The entrance was unlocked for us and we climbed down into what seemed like submarine doors to descend into the bowels of the bridge. There were no stairs, so ladders had to be used instead. Inside, I understood why our helmets required headlights. Lights on, we proceeded to walk a long plank, seeing the hundreds of miles of weldments that made up the welded ribs of the underbelly of the street. We proceeded up the sloped sides to get a close look at one of the cross beams.

The path went all the way to where the suspension portion of the bridge meets the causeway portion. At various points we had to traverse small submarine-like doors and ladders. When we reached the transition of the sections, we emerged from the tunnel to stand in open air on a mess section that allowed us to look down 190 feet to the Bay below. At this point, the engineers showed me one of the prized portions of the bridge. Overhead was what I called a mechanical fuse. It is about an 8-foot diameter section of material that connects the two sections of the bridge and was designed to give the bridge the flexibility to withstand any likely seismic event and allow the bridge to be used to evacuate the city if necessary. The old section of the bridge is now being removed because of the danger it would pose in the event of a major earthquake.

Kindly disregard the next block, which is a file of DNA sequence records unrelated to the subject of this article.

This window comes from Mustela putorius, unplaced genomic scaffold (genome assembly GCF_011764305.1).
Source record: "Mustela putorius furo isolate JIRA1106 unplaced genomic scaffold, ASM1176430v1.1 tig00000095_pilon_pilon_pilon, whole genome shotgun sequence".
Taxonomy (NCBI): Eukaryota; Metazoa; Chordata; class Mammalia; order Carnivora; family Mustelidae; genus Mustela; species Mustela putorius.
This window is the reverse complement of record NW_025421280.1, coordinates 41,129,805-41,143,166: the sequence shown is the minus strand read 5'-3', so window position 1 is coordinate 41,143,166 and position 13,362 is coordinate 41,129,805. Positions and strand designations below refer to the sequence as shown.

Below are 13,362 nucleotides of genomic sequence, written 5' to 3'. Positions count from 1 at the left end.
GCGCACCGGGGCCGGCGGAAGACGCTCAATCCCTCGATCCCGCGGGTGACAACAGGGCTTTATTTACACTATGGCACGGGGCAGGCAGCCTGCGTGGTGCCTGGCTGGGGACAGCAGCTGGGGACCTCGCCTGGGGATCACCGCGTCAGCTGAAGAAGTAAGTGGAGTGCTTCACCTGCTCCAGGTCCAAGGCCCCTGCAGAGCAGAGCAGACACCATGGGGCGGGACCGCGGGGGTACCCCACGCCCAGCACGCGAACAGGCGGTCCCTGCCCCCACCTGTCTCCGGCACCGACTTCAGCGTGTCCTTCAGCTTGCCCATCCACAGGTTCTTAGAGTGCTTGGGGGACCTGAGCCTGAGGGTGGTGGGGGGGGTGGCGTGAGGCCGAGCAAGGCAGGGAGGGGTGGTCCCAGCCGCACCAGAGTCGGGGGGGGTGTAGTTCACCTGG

We had gone to the top of the tower, had gone inside the belly of the beast, and had seen this engineering and political marvel. The Bay Bridge is an impressive structure that is built to last for a long, long time, providing safe passage to literally millions of travelers every year and for years to come. With proper maintenance, the bridge should last at least 150 more years.  My hat is off to the folks, engineering and political, who made it happen.


I want to thank Caltrans, Randy Iwasaki of Contra Costa Transportation Authority, and Mazen Wahbeh and Patrick Lowry from Alta Vista for making the tour possible.